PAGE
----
When I walk with a camera, I go places I wouldn’t otherwise, such as down this alleyway on the square. The contrast between the dark alley and the lit courthouse caught my attention. It looks even better on FP4 Plus than it did in real life. I enjoy the tonal range and detail, but I love how the alley’s pavement, damp after a rainshower, looks like silk.

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Film Photography

single frame: Boone County Courthouse down an alleyway



On the square in Crown Point

Margaret and I met her sister and her sister’s husband for lunch one Saturday at a place that’s about halfway between our homes: Crown Point, a town in northwest Indiana. None of us had ever been. It surprised us how nice it was and how much there was to do on the town square.

Memo to cities and towns everywhere: You may think planting trees throughout your downtown makes everything look nicer, but it blocks the view of your historic buildings. So cut it out. This the Lake County Courthouse, completed in 1878.

Lake County Courthouse
Lake County Courthouse

These life-size figurines were inexplicably on the lawn.

Figurines on the lawn

The courthouse isn’t used as a courthouse anymore; those functions have moved to a new complex a couple miles north. Today the old courthouse is filled with shops. We toured the basement shops — apparently this used to be the jail.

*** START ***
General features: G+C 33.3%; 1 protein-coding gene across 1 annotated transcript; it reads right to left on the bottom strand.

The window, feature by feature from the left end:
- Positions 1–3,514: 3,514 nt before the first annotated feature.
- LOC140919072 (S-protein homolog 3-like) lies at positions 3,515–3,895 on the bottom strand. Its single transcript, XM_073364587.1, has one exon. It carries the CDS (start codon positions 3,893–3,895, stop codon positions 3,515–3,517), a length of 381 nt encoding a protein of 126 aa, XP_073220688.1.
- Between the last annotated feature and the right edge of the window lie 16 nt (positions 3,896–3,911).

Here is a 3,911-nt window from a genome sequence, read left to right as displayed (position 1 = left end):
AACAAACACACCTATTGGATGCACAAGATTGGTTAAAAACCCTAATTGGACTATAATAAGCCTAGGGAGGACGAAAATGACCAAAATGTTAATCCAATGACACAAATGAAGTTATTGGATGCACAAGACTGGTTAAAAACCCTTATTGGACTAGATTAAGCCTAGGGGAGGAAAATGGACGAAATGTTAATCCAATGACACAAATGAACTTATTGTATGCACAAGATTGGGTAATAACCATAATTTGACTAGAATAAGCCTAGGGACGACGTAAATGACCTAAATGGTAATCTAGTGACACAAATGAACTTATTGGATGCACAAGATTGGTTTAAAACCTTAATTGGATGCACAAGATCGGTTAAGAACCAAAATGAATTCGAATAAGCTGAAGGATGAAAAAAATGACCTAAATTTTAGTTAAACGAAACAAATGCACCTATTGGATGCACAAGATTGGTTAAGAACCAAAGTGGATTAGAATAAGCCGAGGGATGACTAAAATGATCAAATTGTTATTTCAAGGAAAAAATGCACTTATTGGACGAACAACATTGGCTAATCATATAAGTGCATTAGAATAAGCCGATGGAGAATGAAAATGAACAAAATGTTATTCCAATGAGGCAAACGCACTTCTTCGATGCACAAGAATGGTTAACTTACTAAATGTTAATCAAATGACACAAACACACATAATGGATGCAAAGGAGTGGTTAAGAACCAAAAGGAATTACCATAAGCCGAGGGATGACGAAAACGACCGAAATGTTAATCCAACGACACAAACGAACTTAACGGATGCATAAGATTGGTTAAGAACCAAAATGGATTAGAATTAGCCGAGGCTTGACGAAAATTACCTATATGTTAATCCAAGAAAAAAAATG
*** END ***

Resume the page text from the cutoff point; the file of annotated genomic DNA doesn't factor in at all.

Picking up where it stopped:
Lake County Courthouse catacombs
Lake County Courthouse catacombs
Lake County Courthouse catacombs

We had lunch at a pub a couple blocks north of the square and then hit the antique shops around the square. Every storefront had some sort of business in it. That’s not always the case in other Indiana towns with squares like this one. In Indiana, most small towns have struggled for years.

Crown Point square
Crown Point square

I have to think a key to Crown Point’s success is that it’s in a county adjacent to Illinois and is part of the Chicago area. Plenty of people live in the Indiana side of “the Region” and commute to Chicago to work.

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Exploring the Boone County Courthouse

Exploring the Boone County Courthouse
Nikon N90s, 28-80mm f/3.3-5.6G AF Nikkor
Fujifilm Superia X-tra 400 (at EI 200)

Early Ford Explorers are mighty rare now thanks to Cash for Clunkers almost a decade ago. And this is a very early one, wearing its first “face” (headlights and grille). It’s from the early 1990s. It’s hard to believe that’s 25 or more years ago now.

Margaret and I had just taken a photo walk in Lebanon, the seat of justice in Boone County, Indiana, and had stopped on the square for a pint of stout at the local brewery. We sat in the window and had a good view of the courthouse.

Film Photography, Preservation

single frame: Exploring the Boone County Courthouse


Due North

Due North
iPhone 6S

I had reason to be in the Boone County Courthouse recently. (See an exterior photo in this post.) As Indiana courthouses go, it’s a relatively new one, completed in 1911.

At the center of its main floor tiles were arranged with an arrow pointing north. I always wonder how accurate such markers are. Given the courthouse’s placement on the city’s downtown street grid, this arrow points in a northerly direction, at least.

Photography, Preservation

single frame: Due North